Can it really be used for all 3 (walking, jogging, hiking) or is there one in particular that will commonly come to mind if I use caminhada without any other context?

Sunday at 08:15 PM
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Hi Marcus,

Thank you for posting.

In this specific situation we use "Sim, eu vou com vocês!" because as you see in the Lesson Notes section, the verb used has the meaning of "to go somewhere with someone," or "to join other people.". You can understand it as "Yes, I'm going with you!" in this case (a future situation).

"venho" can be used in other contexts, for example:

Todos os dias eu venho de ônibus para a escola.

Every day I come to school by bus.

Hope this helps! For more details, please check out our http://www.PortuguesePod101.com/myteacher



Team PortuguesePod101.com

Marcus Toliver
Sunday at 01:17 PM
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Shouldn't the first-person present tense of vir be "venho" instead of "vou?" For example, "eu venho com vocês."

Sunday at 05:12 PM
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Olá Zhuldyzay,

Thank you for posting.

It sounds more natural to use the sentences recommended in the lesson:

"Você vem com a gente?" ("Are you coming with us?")

"Você vai na minha festa?" ("Are you coming to my party?")

In case of any questions, please don't hesitate to contact us. :)



Team PortuguesePod101.com

Saturday at 10:56 PM
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I have one question

you used these two frases in the lesson

Você vem com a gente? Você vai na minha festa?

why did you use two different verbs to express almost the same thing.

Can I say for example: Você vai com a gente? Você vem na minha festa? or for example to use "vir" or "ir" in two cases

Thank you

Saturday at 08:49 AM
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Olá Vladimir,

Thanks for your comment.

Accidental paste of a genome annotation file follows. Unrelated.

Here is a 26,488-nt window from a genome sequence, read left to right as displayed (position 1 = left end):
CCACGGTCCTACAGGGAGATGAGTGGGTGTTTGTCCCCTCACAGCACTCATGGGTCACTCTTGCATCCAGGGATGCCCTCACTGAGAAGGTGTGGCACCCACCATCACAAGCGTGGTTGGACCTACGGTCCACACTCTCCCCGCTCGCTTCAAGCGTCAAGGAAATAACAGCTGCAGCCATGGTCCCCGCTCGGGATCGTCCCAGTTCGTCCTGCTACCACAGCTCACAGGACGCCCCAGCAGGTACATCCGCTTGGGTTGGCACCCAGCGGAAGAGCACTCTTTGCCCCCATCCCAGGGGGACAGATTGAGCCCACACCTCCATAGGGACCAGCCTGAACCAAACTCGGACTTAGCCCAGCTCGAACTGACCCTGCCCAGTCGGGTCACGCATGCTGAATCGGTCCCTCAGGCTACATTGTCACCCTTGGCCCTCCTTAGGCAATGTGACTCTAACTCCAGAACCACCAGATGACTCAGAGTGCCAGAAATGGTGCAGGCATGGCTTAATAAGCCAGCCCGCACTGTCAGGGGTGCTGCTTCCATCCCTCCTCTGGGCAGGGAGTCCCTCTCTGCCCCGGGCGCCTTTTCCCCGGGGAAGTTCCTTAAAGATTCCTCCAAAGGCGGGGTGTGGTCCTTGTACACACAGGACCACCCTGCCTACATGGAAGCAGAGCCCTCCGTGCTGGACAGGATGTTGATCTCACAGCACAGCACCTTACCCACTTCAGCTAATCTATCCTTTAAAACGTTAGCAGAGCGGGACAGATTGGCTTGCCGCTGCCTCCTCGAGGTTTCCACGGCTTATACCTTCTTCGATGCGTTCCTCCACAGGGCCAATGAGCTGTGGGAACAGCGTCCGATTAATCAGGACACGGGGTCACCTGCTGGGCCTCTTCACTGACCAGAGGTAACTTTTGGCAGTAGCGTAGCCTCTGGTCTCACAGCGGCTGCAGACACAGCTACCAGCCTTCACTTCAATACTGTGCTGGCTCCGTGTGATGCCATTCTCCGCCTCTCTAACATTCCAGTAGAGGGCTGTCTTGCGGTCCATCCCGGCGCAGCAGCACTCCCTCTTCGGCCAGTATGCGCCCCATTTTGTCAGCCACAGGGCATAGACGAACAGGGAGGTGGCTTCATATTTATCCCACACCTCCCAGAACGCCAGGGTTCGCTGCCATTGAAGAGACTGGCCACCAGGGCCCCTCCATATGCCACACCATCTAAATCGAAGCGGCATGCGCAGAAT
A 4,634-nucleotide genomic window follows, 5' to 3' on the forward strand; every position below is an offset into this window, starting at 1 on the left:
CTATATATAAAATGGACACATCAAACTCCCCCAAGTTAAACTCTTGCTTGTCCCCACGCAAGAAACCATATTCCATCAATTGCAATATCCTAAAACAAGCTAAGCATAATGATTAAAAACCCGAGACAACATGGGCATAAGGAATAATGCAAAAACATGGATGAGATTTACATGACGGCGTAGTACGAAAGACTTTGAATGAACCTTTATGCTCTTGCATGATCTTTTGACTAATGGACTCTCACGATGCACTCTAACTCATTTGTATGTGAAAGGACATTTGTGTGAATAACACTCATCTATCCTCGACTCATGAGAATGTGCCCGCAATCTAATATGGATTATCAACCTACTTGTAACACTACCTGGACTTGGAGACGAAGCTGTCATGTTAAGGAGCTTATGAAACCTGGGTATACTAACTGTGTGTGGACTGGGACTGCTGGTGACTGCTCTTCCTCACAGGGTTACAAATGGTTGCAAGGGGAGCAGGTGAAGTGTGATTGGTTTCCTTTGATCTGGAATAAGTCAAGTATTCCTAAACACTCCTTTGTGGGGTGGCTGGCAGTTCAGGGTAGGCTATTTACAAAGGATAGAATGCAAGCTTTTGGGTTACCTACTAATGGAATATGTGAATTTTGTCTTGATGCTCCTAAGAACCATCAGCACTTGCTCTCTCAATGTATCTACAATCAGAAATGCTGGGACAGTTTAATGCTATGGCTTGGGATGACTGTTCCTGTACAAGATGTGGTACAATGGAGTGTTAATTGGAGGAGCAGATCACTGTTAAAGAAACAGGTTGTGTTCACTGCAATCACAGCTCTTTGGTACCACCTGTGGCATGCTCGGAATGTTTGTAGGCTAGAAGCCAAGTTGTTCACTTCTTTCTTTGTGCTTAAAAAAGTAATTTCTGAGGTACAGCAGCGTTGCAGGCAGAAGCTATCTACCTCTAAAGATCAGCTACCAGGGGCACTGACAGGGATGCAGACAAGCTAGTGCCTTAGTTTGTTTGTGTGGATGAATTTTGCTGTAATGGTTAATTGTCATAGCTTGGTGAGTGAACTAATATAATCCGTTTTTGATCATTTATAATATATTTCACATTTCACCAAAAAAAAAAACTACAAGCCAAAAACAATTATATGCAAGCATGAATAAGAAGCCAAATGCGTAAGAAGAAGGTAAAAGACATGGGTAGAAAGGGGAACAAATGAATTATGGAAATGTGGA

Indeed "eu vou" is the simple present of "ir" of the 1st person. In Portuguese we use this expression that literally translated would be "I'm going (with ...)" instead of the commonly used "I'm coming (with...)", what may cause a certain confusion.

Thank you for your suggestion.


Team Portuguesepod101.com

Friday at 06:25 PM
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Tem um grande erro no video e na transcrição do lição.

"After that we had vou, which is the 1st person of the verb vir in present tense".

Deve ser "ir" em vez de "vir":

"After that we had vou, which is the 1st person of the verb ir in present tense".

Quando você vai corrigir o erro?



PortuguesePod101.com Verified
Monday at 10:38 PM
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Olá Richard,

I see your confusion now. I'm sorry about it. :flushed:

Sometimes when we use the verb "to come" in English, we use the verb "to go" in Portuguese.

In the example you sent me, "are you coming to my party?" , we usually ask "Are you going to my party" in Portuguese.

And the answer would be "eu vou", "I'm going", not "I'm coming".

I'll talk to my team about it, and check if we can fix it.

Thanks for letting us know the issue.


Team PortuguesePod101.com

Saturday at 12:31 PM
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Boa noite Paloma -- I really enjoyed your "learn portuguese in 3 minutes"--it was great and I hope you do more-- but please read and answer my comments below--because I think there is mistake in video 20 (ir and vir) --Obrigado